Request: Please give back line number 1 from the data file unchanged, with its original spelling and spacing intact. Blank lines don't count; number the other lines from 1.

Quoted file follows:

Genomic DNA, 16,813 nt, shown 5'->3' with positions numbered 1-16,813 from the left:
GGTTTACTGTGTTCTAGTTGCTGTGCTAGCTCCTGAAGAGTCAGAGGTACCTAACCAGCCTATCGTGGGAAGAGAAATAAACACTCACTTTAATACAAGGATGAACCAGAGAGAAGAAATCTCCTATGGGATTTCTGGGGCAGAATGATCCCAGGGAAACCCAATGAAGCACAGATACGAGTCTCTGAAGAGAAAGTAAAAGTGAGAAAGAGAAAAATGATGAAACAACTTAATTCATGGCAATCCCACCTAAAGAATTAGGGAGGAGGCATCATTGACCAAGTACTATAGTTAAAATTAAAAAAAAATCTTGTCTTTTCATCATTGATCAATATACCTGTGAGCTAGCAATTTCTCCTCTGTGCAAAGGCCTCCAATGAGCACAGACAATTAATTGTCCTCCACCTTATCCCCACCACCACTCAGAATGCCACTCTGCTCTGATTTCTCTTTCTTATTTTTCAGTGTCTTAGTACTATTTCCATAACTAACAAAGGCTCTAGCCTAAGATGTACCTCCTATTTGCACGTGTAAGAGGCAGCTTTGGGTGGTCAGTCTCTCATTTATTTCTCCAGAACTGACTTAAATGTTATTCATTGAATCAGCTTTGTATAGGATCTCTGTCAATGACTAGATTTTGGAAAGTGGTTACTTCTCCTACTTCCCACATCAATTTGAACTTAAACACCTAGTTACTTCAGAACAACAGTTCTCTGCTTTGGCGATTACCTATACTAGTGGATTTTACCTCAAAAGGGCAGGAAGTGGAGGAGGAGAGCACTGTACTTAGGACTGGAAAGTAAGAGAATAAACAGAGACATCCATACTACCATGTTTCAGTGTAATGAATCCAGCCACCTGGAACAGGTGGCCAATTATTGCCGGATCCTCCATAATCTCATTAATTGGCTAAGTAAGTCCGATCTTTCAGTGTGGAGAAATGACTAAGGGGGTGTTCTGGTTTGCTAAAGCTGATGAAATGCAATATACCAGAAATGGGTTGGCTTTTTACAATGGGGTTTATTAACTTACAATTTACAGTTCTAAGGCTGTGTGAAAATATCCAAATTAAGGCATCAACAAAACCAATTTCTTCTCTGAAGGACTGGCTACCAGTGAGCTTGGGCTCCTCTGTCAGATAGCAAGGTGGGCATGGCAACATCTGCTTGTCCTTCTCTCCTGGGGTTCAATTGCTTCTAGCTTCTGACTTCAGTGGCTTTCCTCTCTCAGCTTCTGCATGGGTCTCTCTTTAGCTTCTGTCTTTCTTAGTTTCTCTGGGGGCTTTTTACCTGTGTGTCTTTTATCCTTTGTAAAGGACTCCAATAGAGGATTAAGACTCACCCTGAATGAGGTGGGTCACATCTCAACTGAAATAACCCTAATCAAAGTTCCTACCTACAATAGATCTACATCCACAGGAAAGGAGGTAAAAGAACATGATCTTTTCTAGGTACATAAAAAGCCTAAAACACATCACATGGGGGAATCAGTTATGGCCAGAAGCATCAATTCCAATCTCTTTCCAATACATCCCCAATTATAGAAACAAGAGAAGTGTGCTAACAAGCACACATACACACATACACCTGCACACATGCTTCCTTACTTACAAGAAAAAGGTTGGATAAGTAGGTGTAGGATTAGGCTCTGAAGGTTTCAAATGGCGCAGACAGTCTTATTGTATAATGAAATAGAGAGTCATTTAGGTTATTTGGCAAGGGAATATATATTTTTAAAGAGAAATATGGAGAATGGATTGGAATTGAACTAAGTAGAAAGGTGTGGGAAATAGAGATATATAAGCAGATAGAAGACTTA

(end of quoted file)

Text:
Genomic DNA, 16,813 nt, shown 5'->3' with positions numbered 1-16,813 from the left: